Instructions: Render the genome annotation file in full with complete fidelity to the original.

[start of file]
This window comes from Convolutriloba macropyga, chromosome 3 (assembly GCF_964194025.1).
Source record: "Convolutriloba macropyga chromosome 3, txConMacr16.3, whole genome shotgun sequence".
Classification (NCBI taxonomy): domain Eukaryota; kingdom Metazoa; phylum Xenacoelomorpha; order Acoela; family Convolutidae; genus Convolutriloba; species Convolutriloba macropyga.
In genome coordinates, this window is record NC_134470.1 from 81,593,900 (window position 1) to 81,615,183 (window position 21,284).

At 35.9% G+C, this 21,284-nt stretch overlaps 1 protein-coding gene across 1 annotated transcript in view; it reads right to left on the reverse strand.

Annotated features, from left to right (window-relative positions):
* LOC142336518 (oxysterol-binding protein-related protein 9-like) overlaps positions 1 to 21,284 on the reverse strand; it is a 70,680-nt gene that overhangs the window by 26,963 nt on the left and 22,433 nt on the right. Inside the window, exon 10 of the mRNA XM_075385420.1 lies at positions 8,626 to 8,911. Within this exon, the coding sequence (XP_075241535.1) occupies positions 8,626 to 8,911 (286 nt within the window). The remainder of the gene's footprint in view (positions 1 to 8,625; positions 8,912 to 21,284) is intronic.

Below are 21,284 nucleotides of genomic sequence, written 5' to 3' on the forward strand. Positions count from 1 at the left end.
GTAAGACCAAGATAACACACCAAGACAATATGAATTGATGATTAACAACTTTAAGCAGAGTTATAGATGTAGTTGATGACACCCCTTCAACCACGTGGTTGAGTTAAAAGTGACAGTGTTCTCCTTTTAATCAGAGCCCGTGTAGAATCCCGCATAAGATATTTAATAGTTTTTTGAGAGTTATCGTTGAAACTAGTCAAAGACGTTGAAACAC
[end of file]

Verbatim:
This window comes from Convolutriloba macropyga, chromosome 3 (assembly GCF_964194025.1).
Source record: "Convolutriloba macropyga chromosome 3, txConMacr16.3, whole genome shotgun sequence".
Classification (NCBI taxonomy): domain Eukaryota; kingdom Metazoa; phylum Xenacoelomorpha; order Acoela; family Convolutidae; genus Convolutriloba; species Convolutriloba macropyga.
In genome coordinates, this window is record NC_134470.1 from 81,593,900 (window position 1) to 81,615,183 (window position 21,284).

At 35.9% G+C, this 21,284-nt stretch overlaps 1 protein-coding gene across 1 annotated transcript in view; it reads right to left on the reverse strand.

Annotated features, from left to right (window-relative positions):
* LOC142336518 (oxysterol-binding protein-related protein 9-like) overlaps positions 1 to 21,284 on the reverse strand; it is a 70,680-nt gene that overhangs the window by 26,963 nt on the left and 22,433 nt on the right. Inside the window, exon 10 of the mRNA XM_075385420.1 lies at positions 8,626 to 8,911. Within this exon, the coding sequence (XP_075241535.1) occupies positions 8,626 to 8,911 (286 nt within the window). The remainder of the gene's footprint in view (positions 1 to 8,625; positions 8,912 to 21,284) is intronic.

Below are 21,284 nucleotides of genomic sequence, written 5' to 3' on the forward strand. Positions count from 1 at the left end.
GTAAGACCAAGATAACACACCAAGACAATATGAATTGATGATTAACAACTTTAAGCAGAGTTATAGATGTAGTTGATGACACCCCTTCAACCACGTGGTTGAGTTAAAAGTGACAGTGTTCTCCTTTTAATCAGAGCCCGTGTAGAATCCCGCATAAGATATTTAATAGTTTTTTGAGAGTTATCGTTGAAACTAGTCAAAGACGTTGAAACAC